I don’t normally make New Year’s Resolutions on a personal basis, but I do try and do it for my business, as I find it makes me review my business for the coming year and decide what I need to do more effectively. Here are a few general pointers…
Get a new diary or journal for your various projects, so you can keep your meetings, training sessions and appointments up to date and also have a place to write down your ideas. Keep it with you at all times in case you get inspiration when you are out.
Learn something new…choose something you enjoy or are interested in to learn in 2018. It might be related to your business, or something that you can do in your downtime. It’s important to do both to ensure you have a good work-life balance.
Do you have a media kit? If not, you might like to think about having one so you have all your promotional materials to hand.
Rearrange your work space so that it’s a pleasant environment to work in and if you like to work with music, pull together a playlist of songs that you will enjoy working to.
Now onto the more business and practical side of running your business…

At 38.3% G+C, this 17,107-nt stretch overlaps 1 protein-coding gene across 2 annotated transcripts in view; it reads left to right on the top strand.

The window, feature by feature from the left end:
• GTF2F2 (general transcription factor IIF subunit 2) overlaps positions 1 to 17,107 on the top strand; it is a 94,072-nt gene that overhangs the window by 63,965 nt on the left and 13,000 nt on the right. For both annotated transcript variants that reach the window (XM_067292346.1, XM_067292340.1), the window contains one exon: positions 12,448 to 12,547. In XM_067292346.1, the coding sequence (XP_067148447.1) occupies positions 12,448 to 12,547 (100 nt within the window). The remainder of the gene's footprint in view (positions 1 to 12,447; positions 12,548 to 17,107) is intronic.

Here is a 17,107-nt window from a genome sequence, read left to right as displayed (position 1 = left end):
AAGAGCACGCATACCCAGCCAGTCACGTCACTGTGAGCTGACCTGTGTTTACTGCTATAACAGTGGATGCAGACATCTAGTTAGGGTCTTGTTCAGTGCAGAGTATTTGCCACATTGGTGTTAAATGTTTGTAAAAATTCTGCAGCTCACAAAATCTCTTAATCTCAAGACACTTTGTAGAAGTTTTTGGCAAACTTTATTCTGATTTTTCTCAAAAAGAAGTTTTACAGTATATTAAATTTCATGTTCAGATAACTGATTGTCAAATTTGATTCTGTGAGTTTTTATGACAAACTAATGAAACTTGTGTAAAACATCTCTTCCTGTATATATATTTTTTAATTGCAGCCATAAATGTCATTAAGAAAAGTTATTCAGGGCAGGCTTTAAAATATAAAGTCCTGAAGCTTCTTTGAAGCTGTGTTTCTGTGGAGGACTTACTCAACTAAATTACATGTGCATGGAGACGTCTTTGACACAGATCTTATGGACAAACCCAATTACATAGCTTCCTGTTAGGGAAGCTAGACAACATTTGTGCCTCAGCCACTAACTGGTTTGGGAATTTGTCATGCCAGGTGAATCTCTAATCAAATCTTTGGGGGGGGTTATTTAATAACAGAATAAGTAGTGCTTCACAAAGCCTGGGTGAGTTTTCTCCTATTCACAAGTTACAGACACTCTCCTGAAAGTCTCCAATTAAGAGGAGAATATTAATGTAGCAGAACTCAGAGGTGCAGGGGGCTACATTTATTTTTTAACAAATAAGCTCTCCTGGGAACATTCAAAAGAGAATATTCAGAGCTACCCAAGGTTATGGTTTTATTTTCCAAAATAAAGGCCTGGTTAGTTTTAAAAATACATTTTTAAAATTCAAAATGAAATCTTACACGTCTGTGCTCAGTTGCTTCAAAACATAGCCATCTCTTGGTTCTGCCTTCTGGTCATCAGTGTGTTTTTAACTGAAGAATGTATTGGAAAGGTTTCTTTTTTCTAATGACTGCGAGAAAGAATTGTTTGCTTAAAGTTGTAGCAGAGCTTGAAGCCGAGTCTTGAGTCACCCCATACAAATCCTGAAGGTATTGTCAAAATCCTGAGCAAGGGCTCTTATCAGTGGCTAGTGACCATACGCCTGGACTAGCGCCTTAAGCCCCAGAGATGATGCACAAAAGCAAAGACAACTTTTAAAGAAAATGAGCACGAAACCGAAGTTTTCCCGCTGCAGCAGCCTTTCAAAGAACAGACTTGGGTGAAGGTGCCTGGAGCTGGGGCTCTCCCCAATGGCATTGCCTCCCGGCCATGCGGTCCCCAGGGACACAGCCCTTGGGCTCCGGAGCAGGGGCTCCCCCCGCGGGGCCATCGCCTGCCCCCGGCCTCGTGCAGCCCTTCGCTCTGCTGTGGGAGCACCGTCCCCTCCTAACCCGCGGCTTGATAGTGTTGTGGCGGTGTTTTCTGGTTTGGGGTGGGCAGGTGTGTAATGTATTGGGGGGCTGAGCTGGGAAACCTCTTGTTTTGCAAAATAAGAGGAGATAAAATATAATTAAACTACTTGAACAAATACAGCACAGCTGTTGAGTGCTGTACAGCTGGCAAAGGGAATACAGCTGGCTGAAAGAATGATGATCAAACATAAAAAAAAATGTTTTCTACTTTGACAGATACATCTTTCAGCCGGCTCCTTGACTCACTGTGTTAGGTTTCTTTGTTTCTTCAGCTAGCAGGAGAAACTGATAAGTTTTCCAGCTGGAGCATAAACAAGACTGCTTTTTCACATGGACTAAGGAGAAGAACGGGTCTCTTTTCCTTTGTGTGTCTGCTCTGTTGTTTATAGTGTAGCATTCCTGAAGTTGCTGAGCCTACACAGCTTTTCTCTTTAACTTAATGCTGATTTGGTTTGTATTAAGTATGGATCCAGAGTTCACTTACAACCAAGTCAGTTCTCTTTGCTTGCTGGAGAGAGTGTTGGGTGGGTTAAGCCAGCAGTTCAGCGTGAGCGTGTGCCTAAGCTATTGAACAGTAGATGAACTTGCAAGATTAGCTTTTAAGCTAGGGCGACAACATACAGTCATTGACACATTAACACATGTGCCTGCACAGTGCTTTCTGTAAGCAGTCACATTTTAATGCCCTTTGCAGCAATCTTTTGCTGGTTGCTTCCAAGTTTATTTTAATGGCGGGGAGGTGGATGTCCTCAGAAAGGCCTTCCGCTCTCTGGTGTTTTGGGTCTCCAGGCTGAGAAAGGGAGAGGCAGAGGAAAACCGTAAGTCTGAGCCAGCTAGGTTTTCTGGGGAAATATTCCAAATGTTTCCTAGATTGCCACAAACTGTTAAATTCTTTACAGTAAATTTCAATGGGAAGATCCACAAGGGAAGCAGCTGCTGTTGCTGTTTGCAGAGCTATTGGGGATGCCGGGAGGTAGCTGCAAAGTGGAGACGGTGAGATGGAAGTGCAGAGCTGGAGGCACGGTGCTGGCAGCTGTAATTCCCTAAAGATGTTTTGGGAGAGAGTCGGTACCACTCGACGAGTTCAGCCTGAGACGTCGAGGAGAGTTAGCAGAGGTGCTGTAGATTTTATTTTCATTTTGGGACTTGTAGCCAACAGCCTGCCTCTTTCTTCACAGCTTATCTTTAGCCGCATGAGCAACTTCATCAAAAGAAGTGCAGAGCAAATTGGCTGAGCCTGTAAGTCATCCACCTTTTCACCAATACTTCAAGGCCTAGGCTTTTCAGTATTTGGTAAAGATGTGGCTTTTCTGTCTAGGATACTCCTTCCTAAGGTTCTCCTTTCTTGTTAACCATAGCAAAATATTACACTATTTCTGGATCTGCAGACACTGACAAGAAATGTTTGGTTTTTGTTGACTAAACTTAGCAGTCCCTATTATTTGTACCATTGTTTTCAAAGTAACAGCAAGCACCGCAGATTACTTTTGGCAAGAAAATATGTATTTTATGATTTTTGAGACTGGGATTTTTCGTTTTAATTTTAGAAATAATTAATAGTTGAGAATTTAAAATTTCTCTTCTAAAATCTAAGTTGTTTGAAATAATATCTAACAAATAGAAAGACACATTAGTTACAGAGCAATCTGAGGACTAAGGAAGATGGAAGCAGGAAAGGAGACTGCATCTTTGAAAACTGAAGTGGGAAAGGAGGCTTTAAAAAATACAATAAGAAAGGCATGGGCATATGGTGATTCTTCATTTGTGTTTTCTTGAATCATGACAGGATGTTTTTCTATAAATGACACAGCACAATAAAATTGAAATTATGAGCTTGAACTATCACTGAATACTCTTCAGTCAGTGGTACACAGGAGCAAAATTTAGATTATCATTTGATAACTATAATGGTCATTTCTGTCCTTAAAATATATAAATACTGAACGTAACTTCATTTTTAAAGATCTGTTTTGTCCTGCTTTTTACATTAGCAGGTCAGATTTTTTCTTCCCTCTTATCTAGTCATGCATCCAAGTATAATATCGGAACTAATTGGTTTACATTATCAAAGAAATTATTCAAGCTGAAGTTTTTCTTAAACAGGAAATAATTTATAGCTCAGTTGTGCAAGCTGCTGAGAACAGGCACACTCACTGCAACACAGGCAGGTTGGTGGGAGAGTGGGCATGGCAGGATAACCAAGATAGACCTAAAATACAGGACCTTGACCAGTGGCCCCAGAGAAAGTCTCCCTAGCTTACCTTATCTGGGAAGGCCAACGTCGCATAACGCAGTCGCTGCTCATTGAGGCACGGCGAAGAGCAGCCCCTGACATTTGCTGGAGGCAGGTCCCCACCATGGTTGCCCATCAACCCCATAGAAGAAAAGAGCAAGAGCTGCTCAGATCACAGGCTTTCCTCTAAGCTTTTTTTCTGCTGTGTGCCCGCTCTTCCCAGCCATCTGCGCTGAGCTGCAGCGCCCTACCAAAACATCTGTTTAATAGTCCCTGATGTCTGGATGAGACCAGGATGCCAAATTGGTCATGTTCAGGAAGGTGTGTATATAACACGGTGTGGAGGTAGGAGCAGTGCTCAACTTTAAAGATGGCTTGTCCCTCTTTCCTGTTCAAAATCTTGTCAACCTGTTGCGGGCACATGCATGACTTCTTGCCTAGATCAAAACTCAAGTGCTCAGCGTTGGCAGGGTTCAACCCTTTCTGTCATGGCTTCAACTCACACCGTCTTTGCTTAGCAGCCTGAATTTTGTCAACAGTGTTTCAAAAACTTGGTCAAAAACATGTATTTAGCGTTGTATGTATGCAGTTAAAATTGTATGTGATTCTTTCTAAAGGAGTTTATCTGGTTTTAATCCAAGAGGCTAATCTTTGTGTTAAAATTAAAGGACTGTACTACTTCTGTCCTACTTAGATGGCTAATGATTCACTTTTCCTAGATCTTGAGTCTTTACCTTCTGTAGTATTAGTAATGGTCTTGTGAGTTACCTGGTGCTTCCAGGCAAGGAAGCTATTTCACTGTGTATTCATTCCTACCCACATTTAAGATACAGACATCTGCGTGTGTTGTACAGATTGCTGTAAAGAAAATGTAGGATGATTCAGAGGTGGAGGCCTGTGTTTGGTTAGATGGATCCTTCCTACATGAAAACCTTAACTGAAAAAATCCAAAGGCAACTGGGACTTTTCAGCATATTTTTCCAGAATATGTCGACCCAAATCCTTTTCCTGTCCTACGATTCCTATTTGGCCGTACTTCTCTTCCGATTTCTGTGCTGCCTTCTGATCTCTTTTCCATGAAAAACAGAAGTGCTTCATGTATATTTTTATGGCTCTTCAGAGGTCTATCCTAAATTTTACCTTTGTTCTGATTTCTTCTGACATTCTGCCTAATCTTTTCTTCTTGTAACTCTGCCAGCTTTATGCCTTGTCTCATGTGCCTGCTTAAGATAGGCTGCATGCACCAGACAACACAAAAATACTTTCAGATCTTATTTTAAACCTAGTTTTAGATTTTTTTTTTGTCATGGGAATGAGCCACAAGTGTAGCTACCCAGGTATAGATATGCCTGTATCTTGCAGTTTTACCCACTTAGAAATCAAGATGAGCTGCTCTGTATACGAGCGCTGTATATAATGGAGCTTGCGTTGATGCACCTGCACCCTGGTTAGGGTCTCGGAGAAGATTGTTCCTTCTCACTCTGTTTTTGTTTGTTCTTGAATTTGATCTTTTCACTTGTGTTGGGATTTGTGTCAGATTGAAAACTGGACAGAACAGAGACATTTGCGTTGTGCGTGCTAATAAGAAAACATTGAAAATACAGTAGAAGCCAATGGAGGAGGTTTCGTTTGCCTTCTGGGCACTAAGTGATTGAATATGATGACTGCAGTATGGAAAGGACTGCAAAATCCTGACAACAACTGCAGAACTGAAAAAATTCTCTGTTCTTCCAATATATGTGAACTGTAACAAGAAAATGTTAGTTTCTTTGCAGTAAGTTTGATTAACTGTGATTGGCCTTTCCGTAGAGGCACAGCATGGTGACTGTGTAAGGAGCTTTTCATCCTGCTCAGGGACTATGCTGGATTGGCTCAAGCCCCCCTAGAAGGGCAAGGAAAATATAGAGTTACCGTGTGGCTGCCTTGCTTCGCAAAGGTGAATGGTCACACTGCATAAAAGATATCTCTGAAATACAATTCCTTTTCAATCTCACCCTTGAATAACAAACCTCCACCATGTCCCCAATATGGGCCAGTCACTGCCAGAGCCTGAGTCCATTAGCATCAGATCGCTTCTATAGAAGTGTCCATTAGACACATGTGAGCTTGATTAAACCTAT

Manage your cash flow more effectively…try and build up some capital to invest back into your business and have a little in reserve for emergencies.
How often do you look at your digital presence? If you have a website, make sure that it is mobile-friendly and take some time to review and update your website content. Do you have an email marketing list? If you don’t, now is the time to think about creating one. If digital isn’t something you’ve done yet, it will be worth adding this to your resolution list.
Does your brand still say what you want it to about your business? If not, it might be worth you looking at rebranding.
Charge what you are worth – this is much easier said than done – I think we’re all guilty of underselling ourselves. Have a look at what other businesses charge who do the same as you and make sure you are on a par with them.